Needless to say, I am really excited about this course. Our students are going to wrestle with different passages in the New Testament, and they'll get a nice picture of the major Old Testament passages utilized within. 

By the way, during which week will Hebrews be discussed? Week 5. I think we miss a lot by not viewing Paul as its author. And since the internal and external evidence is strongly in favor of Paul as the letter's author, we will not be swooshing it off to the land of the "unknown." No, no. We'll be discussing it when we discuss all of Paul's other letters.

Oh yeah, and we will be giving due consideration to a view that seems to not be really discussed in the scholarly literature. I'm referring to Robert L. Thomas' "Inspired sensus plenior Application" view. Here's an approach that you can't really ignore. It's got lots of strengths.

Wonder where I land my plane on the whole issue? 

Sunday, July 20, 2014

Arlington House And One Visitor's Experience

The disdain for Robert E. Lee during the War of Northern Aggression is hard to miss. One need look no further than his home. I'd go so far as to say that Lee Mansion is the single most important and most valuable spoil from the North's war against the South. I read this quote tonight from a Brit who visited the beautiful home that overlooked all of the District:
"It is a queer, old-fashioned place, with heavy columns and flights of steps, strangely like what is being now turned into–a mausoleum. The doors were all wide open, and we walked in unquestioned by the soldiers who were lounging about the entrance. . . . To see the home of Robert Lee sacked and made into a cemetery, and to fancy the thoughts that would fill that great heart . . . were so strange to me, and in their strangeness so painful, that I doubt whether I ever had a sadder walk than that visit to the heights of Arlington." (Mrs. Robert E. Lee, 276)
The commanding officer on top of the hill was adamant that the house be surrounded with the graves of fallen Union soldiers, a way he thought would ultimately disgrace the one he considered the biggest traitor at that time in his history (if not all of America's history). He hated the fact that the fallen were buried further away. And he took measures to ensure that subsequent burials would take place around the home, and especially in Mary's garden. Whether it was Atlanta or Arlington, there was little respect for personal property. War had shattered whatever there was.

Was Arlington ever returned to the Lee family? It was. In fact, a lawsuit had to make its way all the way to the Supreme Court. In 1882 the family land was deeded back, although no part of the Lee family would ever return to call it home. Robert E. Lee had already gone home to be with the Lord and from what I can tell never made an effort to regain his property. His wife only once visited it before her death, and she was greatly disturbed at the condition of the property. She didn't even get out of her buggy. It was Lee's son who petitioned the government for payment for the property. His son sold the land back to the federal government for $150,000. The federal government, after losing the Supreme Court case, had to either relocate the bodies of the fallen soldiers, totaling some 17,000, or pay an agreed upon price for the land they had occupied and later confiscated.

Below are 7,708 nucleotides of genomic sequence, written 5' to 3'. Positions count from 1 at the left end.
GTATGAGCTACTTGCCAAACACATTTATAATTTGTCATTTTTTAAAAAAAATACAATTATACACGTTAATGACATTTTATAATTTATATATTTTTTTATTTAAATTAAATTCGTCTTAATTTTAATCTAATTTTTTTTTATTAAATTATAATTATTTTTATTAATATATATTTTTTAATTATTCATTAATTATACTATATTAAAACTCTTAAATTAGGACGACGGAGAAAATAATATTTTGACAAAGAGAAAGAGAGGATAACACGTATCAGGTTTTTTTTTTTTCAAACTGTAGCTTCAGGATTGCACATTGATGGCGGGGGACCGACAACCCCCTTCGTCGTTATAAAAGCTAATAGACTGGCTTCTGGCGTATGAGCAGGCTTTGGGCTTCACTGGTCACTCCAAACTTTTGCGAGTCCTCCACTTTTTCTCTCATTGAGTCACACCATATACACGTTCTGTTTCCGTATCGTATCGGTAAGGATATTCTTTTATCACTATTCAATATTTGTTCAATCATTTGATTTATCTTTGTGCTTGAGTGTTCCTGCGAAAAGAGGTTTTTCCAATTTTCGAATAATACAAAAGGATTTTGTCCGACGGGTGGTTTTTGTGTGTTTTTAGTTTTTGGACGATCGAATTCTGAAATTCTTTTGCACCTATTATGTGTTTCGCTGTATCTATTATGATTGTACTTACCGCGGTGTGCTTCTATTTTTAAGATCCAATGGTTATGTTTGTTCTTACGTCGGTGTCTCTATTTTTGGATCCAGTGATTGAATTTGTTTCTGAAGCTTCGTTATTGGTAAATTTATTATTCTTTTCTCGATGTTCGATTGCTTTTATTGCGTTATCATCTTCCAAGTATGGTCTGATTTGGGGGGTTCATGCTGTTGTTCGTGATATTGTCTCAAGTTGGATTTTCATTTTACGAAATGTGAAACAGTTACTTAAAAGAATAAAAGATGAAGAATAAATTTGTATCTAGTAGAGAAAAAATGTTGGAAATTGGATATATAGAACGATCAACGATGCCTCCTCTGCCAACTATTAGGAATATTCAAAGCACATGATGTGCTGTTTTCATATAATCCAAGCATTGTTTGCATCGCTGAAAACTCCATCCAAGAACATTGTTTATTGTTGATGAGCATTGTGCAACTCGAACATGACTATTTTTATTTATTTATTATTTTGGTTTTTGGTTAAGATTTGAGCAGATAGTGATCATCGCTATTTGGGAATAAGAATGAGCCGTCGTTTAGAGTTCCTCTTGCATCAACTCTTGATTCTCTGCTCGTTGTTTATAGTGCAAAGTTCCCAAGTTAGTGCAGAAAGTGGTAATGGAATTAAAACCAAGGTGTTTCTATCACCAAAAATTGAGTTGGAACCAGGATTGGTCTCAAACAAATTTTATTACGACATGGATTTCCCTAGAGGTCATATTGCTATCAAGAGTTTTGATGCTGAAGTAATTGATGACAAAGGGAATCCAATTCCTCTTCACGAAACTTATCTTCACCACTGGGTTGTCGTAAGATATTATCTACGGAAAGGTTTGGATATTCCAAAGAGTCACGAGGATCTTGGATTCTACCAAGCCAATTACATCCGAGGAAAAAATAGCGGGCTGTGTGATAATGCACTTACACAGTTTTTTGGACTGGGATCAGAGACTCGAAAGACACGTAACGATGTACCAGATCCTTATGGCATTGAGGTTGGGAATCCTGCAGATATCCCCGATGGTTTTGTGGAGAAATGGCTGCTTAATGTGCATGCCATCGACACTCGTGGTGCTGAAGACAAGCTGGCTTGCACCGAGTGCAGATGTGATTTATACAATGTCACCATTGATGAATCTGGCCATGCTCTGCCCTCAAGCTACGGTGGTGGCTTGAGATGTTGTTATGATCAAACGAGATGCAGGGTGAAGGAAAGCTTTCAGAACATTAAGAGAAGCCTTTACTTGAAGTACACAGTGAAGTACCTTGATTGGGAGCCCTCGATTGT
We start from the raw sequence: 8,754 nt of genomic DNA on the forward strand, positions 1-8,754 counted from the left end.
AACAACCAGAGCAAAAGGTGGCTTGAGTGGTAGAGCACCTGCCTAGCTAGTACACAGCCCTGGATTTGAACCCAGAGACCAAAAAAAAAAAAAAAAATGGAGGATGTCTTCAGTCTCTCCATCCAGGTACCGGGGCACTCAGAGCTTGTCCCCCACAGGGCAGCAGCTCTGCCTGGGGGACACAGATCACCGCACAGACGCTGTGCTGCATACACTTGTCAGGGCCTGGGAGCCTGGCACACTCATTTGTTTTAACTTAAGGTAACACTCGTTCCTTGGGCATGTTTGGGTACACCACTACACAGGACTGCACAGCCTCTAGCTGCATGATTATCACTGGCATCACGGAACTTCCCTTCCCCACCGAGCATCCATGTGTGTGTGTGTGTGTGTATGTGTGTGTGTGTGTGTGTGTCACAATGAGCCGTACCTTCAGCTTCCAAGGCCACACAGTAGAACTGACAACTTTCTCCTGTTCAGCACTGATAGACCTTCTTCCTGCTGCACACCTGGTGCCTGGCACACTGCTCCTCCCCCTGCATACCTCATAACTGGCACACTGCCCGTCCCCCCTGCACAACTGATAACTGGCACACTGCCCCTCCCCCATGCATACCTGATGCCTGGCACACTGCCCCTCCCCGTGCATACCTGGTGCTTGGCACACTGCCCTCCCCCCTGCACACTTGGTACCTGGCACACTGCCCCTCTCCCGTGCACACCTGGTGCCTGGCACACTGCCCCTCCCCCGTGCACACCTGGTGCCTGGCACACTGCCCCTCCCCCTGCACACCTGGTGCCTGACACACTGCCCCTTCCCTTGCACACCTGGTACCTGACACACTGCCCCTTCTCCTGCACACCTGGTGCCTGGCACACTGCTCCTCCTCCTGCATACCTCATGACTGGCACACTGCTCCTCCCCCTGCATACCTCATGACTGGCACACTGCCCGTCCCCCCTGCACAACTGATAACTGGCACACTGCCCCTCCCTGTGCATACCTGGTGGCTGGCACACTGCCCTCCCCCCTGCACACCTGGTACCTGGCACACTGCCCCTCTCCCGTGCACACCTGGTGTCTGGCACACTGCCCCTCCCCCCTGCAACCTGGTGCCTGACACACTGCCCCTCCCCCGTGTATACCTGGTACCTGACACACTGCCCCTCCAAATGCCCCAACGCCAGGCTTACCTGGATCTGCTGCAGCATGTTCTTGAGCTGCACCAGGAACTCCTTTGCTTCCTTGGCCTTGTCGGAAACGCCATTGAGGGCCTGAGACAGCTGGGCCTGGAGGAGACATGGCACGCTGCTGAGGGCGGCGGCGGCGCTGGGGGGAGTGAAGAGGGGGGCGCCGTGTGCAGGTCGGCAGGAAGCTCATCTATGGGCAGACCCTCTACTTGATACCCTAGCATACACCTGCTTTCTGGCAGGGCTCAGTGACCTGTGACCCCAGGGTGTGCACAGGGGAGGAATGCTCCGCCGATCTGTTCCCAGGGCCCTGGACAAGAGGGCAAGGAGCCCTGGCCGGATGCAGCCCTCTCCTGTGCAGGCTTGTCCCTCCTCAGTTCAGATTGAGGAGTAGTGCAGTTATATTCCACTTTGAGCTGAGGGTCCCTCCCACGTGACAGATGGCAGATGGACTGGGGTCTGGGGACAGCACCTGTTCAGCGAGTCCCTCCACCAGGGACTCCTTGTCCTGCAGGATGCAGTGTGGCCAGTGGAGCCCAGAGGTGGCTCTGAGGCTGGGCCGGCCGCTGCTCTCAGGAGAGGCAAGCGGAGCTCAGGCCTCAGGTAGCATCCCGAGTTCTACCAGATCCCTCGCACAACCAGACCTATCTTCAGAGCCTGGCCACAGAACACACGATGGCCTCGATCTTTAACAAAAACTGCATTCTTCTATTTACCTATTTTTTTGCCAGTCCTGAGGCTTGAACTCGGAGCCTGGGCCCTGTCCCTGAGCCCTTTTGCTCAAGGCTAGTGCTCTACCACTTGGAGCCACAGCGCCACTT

Alright, enough history for tonight. Back to work!

Saturday, July 19, 2014

Matthew And Luke Wrote First: A "Clever" Proposal

I was reading Jimmy Akin's post over at Catholic Answers called "Some Thoughts on Q." In the comments section, Roger Loucks asked Jimmy the following question:
"[A]round a month ago or so Karl Keating posted an article by a scholar who advanced the idea that Matthew and Luke were written first and that Peter read portions from each text which were recorded by Mark. Do you happen to know if this theory (which I find quite clever) is accepted by scholars?"
Markan priority is championed just about everywhere I go. That Matthew and Luke depended on a source or sources that have not been preserved is just about treated as fact. Q, L, M . . . . Can you believe that there are even commentaries on Q. Wild, right?

Well, I think more and more people are going to call into question literary dependence on–not to mention the existence of–such proposed literary works. Doesn't it seem more likely that Peter deliberately limited his treatment of Jesus' life and ministry? We can explain the similarities between the Synoptics by seeing the Gospel of Mark (i.e. Peter's account) as the common thread, albeit condensed for reasons explained by the external evidence. The external evidence helps us accurately understand the origins of the Gospels. Matthew wrote first. Luke, through his close association with Paul, worked hard to produce a Gospel that would be helpful in training Gentile believers who were embracing the Lord Jesus Christ. Mark assisted Peter in recording his messages in Rome.